Egalitarianism in the Hierarchy
“The nonchalantly polite but nevertheless free interclass manners in the Catholic world are the natural consequence of a conventional (nonideological) egalitarianism, based on the profound knowledge that our final status–on the other side of the grave–will be basically different from our present one. Furthermore, because of the human fact that we are all images of God and potential saints (not excluding sinners like the young Augustine or Maria Magdalena), it follows that Catholics, grown up in a Catholic culture, pay reverence to everybody regardless of his color, class, and publicly manifested morality.”
The summed-up Catholic lesson in this passage: Don’t dis’ the guy who might be in a position to lobby to keep you on the right side of the Styx.
I’m hardly in a position to question KL on the idea that people in a truly Catholic culture, which tends to be hierarchical, recognize their fundamental equality, but I can never forget reading about the atrocities that the Portuguese explorers (all Catholic) committed against native peoples. This passage from David Landes’ The Wealth and Poverty of Nations stands out in my memory: “Vicente Sodre flogged the chief Muslim merchant at Cannanore (Malabar coast) until he fainted, then stuffed his mouth with excrement and covered it with a slab of pork to make sure he ate the filth.”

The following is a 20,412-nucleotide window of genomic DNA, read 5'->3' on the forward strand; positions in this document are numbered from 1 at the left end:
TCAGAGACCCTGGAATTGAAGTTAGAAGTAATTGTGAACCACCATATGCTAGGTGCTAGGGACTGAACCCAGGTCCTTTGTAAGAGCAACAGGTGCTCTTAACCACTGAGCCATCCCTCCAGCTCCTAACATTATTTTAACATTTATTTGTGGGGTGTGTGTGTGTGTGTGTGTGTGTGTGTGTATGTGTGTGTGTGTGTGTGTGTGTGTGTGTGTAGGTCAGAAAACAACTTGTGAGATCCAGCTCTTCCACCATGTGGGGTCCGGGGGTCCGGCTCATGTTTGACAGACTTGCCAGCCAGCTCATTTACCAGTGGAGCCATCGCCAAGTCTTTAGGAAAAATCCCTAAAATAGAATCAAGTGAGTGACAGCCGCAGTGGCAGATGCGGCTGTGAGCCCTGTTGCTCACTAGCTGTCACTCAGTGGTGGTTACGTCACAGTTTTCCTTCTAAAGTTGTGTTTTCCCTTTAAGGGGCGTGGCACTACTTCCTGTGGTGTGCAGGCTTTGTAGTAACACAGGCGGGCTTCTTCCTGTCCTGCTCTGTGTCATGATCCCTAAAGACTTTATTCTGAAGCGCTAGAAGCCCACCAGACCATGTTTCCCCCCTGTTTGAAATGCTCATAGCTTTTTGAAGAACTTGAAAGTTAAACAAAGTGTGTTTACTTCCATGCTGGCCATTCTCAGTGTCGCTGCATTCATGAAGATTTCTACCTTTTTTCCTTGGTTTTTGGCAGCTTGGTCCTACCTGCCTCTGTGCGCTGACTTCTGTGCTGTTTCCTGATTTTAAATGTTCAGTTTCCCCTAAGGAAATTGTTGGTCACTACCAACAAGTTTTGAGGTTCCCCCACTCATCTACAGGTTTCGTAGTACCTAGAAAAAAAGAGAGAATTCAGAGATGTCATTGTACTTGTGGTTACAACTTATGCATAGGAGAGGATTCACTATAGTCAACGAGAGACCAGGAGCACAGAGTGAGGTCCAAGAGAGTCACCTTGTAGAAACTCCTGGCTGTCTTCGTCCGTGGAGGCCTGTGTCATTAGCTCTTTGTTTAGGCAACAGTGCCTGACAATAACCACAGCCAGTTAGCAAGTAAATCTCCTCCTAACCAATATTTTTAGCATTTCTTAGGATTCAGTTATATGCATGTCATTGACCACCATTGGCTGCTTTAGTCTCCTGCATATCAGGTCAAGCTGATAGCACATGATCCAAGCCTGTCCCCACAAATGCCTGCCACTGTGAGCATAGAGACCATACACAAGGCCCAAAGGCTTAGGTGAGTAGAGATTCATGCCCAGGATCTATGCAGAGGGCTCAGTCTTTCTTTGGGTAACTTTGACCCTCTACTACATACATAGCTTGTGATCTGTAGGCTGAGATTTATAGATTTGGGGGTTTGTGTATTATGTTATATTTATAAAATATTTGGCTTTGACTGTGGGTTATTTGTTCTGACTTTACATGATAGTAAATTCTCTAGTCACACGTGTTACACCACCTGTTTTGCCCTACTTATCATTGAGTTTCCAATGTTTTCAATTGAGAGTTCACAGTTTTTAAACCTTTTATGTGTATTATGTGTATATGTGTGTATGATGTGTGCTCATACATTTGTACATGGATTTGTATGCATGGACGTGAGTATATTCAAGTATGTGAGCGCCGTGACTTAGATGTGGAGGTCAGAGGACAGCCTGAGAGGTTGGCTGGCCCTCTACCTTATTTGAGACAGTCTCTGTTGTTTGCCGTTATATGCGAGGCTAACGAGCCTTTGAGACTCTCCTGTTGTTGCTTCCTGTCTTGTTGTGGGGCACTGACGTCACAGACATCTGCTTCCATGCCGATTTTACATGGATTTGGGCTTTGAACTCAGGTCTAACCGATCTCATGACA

I realize, of course, that the atrocities committed by a handful of sailors from Portugal don’t impugn the entire Catholic culture of Europe. It’s also safe to assume that the sailing life attracted the roguish element. Still, just Mel Gibson’s conduct is an embarrassment for the entire Church, the actions of these handful of Catholic sailors is a shameful pox on Catholic culture.
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